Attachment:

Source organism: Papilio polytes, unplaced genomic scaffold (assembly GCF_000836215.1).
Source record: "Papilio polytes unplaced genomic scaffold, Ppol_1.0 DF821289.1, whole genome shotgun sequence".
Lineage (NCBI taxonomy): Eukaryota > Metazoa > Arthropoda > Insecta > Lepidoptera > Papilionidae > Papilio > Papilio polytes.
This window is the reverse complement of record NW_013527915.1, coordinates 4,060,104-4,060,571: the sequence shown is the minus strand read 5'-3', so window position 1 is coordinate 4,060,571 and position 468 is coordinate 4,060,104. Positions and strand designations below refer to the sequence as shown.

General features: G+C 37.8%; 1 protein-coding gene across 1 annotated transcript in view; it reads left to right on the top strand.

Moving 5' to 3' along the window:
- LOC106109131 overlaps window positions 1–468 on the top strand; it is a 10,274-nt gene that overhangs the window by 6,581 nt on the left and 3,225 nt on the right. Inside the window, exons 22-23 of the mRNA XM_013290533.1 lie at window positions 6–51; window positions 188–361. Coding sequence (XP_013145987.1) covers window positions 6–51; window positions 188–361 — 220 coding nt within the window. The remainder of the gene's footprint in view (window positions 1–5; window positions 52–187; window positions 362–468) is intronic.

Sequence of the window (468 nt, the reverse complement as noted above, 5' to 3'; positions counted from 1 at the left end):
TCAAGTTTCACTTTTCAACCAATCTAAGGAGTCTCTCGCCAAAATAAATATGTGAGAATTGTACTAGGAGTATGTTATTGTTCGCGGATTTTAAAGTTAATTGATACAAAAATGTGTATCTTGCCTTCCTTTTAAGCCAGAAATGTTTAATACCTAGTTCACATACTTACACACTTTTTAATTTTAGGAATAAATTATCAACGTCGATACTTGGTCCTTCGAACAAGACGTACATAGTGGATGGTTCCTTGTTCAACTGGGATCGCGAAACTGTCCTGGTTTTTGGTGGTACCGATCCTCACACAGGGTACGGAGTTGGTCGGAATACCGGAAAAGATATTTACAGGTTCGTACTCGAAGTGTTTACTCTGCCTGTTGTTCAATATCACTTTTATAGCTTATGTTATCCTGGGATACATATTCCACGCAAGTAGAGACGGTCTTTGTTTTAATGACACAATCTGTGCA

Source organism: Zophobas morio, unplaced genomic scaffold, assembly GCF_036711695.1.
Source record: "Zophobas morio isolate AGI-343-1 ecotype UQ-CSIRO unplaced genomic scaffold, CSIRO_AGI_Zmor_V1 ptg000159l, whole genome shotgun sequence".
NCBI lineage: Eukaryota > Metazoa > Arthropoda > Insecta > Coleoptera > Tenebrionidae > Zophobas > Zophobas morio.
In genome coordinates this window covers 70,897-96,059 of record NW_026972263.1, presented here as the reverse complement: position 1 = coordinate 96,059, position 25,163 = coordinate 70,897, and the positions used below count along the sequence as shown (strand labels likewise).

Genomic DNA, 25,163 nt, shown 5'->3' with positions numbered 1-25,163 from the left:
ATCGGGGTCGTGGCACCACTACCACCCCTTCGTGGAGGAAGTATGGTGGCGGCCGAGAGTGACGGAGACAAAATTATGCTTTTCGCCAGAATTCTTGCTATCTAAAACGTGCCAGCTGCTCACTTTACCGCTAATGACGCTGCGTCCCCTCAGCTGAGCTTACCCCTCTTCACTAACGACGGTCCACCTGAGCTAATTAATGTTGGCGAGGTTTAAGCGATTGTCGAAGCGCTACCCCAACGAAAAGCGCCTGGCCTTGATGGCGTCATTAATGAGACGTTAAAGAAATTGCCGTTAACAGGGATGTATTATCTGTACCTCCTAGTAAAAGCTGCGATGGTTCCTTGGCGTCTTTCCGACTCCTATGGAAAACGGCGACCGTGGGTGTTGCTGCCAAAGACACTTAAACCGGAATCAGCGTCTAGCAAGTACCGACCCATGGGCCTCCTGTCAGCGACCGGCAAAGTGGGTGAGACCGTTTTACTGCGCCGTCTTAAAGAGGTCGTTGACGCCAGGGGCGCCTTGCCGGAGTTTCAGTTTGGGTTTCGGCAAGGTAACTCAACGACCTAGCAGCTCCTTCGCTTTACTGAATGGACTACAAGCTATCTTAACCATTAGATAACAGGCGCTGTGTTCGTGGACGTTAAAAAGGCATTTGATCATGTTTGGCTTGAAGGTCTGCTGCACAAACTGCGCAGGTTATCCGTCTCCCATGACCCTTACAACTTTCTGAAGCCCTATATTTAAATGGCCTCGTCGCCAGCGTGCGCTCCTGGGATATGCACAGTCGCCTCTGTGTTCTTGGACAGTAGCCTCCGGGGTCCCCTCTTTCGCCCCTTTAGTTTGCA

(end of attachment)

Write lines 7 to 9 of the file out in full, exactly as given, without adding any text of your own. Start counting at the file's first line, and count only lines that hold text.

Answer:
- LOC106109131 overlaps window positions 1–468 on the top strand; it is a 10,274-nt gene that overhangs the window by 6,581 nt on the left and 3,225 nt on the right. Inside the window, exons 22-23 of the mRNA XM_013290533.1 lie at window positions 6–51; window positions 188–361. Coding sequence (XP_013145987.1) covers window positions 6–51; window positions 188–361 — 220 coding nt within the window. The remainder of the gene's footprint in view (window positions 1–5; window positions 52–187; window positions 362–468) is intronic.

Sequence of the window (468 nt, the reverse complement as noted above, 5' to 3'; positions counted from 1 at the left end):
TCAAGTTTCACTTTTCAACCAATCTAAGGAGTCTCTCGCCAAAATAAATATGTGAGAATTGTACTAGGAGTATGTTATTGTTCGCGGATTTTAAAGTTAATTGATACAAAAATGTGTATCTTGCCTTCCTTTTAAGCCAGAAATGTTTAATACCTAGTTCACATACTTACACACTTTTTAATTTTAGGAATAAATTATCAACGTCGATACTTGGTCCTTCGAACAAGACGTACATAGTGGATGGTTCCTTGTTCAACTGGGATCGCGAAACTGTCCTGGTTTTTGGTGGTACCGATCCTCACACAGGGTACGGAGTTGGTCGGAATACCGGAAAAGATATTTACAGGTTCGTACTCGAAGTGTTTACTCTGCCTGTTGTTCAATATCACTTTTATAGCTTATGTTATCCTGGGATACATATTCCACGCAAGTAGAGACGGTCTTTGTTTTAATGACACAATCTGTGCA